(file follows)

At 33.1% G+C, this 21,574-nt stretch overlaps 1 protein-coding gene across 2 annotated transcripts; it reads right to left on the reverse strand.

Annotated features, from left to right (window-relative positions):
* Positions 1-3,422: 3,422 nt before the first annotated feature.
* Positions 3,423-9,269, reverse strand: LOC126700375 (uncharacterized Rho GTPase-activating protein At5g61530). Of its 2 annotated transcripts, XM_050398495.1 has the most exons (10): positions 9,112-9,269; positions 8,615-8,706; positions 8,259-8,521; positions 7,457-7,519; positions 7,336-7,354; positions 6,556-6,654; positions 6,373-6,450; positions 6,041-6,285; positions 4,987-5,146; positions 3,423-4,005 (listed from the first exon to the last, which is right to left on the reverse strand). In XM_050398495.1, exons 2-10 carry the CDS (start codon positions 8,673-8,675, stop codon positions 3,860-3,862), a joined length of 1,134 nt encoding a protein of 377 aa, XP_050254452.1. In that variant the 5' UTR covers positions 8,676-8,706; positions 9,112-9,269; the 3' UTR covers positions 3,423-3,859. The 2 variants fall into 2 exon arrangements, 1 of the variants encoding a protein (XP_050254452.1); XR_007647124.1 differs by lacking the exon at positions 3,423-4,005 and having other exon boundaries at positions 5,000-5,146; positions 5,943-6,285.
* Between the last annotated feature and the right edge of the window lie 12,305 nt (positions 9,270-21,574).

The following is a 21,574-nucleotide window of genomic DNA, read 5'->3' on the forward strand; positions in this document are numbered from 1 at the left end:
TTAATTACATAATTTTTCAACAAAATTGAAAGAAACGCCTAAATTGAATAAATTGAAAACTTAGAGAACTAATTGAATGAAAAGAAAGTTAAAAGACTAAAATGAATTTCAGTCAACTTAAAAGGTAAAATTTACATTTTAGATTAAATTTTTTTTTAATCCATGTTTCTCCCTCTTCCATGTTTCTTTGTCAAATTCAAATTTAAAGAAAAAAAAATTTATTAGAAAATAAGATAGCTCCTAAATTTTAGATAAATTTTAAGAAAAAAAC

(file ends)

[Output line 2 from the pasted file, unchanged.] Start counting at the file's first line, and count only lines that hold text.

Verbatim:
Annotated features, from left to right (window-relative positions):